Ford Motor Co.'s Buffalo Stamping Plant in Hamburg will be unaffected by the automaker's plan to purchase the car operations of Volvo AB, company officials said Thursday, but the deal might add a Swedish flavor to the plant's parking lot.
"If Volvo becomes one of Ford's brands . . . we will extend the employee discount (to Volvo)," said John Spelich, Ford director of global news in Dearborn, Mich.
The No. 2 automaker announced plans Thursday to buy Volvo's passenger car operations for $6.45 billion. The Swedish near-luxury autos will have little overlap with Ford's main product line or with its Jaguar unit, analysts said.
Ford's 2,000-job plant in Hamburg makes body stampings for Ford cars and light trucks that are assembled in the United States and Canada. Those tasks shouldn't be affected as Ford acquires Volvo's Europe-based manufacturing sites, officials said.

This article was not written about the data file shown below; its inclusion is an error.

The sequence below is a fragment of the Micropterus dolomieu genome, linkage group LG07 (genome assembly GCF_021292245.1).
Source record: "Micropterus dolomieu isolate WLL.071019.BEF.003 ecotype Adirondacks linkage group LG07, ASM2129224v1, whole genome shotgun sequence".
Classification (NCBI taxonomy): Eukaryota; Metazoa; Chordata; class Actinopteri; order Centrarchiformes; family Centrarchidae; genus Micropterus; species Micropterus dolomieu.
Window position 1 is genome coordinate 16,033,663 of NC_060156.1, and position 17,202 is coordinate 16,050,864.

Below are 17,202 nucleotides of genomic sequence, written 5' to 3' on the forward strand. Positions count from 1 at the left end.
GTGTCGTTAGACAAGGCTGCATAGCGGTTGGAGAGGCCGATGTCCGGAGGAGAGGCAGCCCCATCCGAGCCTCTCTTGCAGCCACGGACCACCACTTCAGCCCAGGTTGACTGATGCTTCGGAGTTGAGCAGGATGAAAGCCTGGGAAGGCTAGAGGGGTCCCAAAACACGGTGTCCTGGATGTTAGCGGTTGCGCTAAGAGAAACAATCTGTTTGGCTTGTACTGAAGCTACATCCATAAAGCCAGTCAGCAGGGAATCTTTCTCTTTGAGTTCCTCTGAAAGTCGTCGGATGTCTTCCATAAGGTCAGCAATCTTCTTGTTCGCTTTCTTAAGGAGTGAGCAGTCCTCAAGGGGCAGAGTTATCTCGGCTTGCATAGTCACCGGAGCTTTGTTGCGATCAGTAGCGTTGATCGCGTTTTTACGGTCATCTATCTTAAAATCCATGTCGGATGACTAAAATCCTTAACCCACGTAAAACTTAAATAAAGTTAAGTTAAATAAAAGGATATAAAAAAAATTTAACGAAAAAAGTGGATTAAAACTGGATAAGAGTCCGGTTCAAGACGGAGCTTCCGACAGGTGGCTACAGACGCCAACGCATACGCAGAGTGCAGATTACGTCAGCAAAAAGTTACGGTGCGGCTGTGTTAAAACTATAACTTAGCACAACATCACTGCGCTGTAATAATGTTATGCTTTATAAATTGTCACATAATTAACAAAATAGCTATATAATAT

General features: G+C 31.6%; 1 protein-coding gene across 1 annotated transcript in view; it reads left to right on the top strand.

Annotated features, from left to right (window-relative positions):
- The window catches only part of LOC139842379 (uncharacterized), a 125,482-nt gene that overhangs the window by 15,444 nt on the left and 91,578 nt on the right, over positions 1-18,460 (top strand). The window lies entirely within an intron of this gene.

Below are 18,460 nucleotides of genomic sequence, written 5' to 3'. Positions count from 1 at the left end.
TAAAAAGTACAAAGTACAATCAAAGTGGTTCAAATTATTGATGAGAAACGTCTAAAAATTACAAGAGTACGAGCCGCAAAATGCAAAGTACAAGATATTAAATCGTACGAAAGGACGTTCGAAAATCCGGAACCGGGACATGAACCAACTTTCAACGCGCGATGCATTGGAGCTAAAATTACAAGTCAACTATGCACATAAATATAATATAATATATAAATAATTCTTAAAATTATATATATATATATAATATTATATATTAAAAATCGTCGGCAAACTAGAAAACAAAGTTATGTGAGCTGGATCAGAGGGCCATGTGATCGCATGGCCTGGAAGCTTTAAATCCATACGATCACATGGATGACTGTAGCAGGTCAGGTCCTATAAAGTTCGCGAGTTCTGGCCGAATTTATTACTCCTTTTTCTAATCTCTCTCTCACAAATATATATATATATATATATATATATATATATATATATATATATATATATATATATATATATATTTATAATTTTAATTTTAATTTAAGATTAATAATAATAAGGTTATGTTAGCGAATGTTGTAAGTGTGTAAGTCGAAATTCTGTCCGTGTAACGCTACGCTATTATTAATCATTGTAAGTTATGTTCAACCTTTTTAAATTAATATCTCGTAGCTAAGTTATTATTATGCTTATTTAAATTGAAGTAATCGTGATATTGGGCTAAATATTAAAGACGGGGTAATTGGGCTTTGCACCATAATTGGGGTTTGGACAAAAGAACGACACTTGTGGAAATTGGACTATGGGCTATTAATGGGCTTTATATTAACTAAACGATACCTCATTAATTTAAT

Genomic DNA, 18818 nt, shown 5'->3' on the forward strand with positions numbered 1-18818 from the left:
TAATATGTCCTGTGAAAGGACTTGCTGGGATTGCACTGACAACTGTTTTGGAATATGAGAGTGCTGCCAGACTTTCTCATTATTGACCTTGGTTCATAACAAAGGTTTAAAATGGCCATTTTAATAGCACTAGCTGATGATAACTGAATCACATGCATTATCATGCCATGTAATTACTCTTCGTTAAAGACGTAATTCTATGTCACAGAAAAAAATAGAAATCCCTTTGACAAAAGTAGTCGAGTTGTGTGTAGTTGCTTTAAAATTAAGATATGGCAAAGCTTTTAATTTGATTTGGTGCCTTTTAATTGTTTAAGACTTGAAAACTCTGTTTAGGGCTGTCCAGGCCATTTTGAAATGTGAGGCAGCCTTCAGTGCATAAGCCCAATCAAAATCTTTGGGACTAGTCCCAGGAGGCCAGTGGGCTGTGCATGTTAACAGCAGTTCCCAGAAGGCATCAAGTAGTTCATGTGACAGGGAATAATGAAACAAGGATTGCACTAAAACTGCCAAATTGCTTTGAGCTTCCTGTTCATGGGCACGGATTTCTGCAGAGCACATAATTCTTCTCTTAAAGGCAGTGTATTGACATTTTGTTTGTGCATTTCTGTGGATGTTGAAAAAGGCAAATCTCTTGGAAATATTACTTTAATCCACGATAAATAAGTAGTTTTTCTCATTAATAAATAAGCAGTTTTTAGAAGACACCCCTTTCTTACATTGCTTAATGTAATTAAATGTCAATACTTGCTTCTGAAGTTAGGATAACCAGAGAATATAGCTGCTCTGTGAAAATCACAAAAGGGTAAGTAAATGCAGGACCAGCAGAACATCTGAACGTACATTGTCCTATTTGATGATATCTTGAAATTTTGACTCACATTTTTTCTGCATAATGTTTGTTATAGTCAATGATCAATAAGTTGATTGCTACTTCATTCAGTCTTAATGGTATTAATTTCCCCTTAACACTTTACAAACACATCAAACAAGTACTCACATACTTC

However, Ford employees and their families are eligible for discounts of $300 to $500 off invoice on some vehicles, dealers said. The employee discount plan would extend to Volvo passenger cars if the acquisition is completed, Spelich said.
However, there are no plans to roll Volvo's dealer network into Ford's existing dealerships, Spelich said, or to offer Volvo-branded products at Ford outlets.
Chuck Miller, sales manager of Culligan Volvo in Williamsville, said Volvo's recent moves toward more stylish, lower-priced cars probably added to the company's appeal.
The average Volvo carries a dealer's invoice of $33,000, putting the retail price out of reach for many, Miller said. But a new sedan and wagon combination coming this fall, the S-40 and V-40, will carry sticker prices of about $25,000, a significant step toward the middle-range of prices, he said.
But Ford dealers said they don't expect the Swedish autos to make a dent in their sales.
"They're really two distinct products, like the Jaguar and Ford," said Marty Bidell, general sales manager at West-Herr Ford in Hamburg.